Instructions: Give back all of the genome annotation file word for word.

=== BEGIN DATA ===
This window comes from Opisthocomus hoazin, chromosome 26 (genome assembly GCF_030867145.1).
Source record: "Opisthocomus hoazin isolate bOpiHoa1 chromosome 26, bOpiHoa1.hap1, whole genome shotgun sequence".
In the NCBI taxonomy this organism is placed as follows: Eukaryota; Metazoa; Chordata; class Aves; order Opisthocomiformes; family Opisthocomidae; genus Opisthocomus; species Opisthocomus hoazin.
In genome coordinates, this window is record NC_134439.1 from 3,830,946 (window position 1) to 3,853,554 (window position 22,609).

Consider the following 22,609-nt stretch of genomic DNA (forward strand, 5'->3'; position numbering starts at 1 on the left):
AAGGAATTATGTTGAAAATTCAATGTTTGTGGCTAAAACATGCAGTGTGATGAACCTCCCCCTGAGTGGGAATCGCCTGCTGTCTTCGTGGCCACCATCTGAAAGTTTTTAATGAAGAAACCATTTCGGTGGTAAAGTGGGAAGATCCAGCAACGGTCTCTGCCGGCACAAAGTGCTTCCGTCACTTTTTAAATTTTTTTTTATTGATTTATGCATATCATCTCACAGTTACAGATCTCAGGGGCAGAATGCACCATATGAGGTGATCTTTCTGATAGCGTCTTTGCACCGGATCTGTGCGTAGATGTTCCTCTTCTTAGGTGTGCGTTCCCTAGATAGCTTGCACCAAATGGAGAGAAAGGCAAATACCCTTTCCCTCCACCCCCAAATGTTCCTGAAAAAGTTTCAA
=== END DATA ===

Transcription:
This window comes from Opisthocomus hoazin, chromosome 26 (genome assembly GCF_030867145.1).
Source record: "Opisthocomus hoazin isolate bOpiHoa1 chromosome 26, bOpiHoa1.hap1, whole genome shotgun sequence".
In the NCBI taxonomy this organism is placed as follows: Eukaryota; Metazoa; Chordata; class Aves; order Opisthocomiformes; family Opisthocomidae; genus Opisthocomus; species Opisthocomus hoazin.
In genome coordinates, this window is record NC_134439.1 from 3,830,946 (window position 1) to 3,853,554 (window position 22,609).

Consider the following 22,609-nt stretch of genomic DNA (forward strand, 5'->3'; position numbering starts at 1 on the left):
AAGGAATTATGTTGAAAATTCAATGTTTGTGGCTAAAACATGCAGTGTGATGAACCTCCCCCTGAGTGGGAATCGCCTGCTGTCTTCGTGGCCACCATCTGAAAGTTTTTAATGAAGAAACCATTTCGGTGGTAAAGTGGGAAGATCCAGCAACGGTCTCTGCCGGCACAAAGTGCTTCCGTCACTTTTTAAATTTTTTTTTATTGATTTATGCATATCATCTCACAGTTACAGATCTCAGGGGCAGAATGCACCATATGAGGTGATCTTTCTGATAGCGTCTTTGCACCGGATCTGTGCGTAGATGTTCCTCTTCTTAGGTGTGCGTTCCCTAGATAGCTTGCACCAAATGGAGAGAAAGGCAAATACCCTTTCCCTCCACCCCCAAATGTTCCTGAAAAAGTTTCAA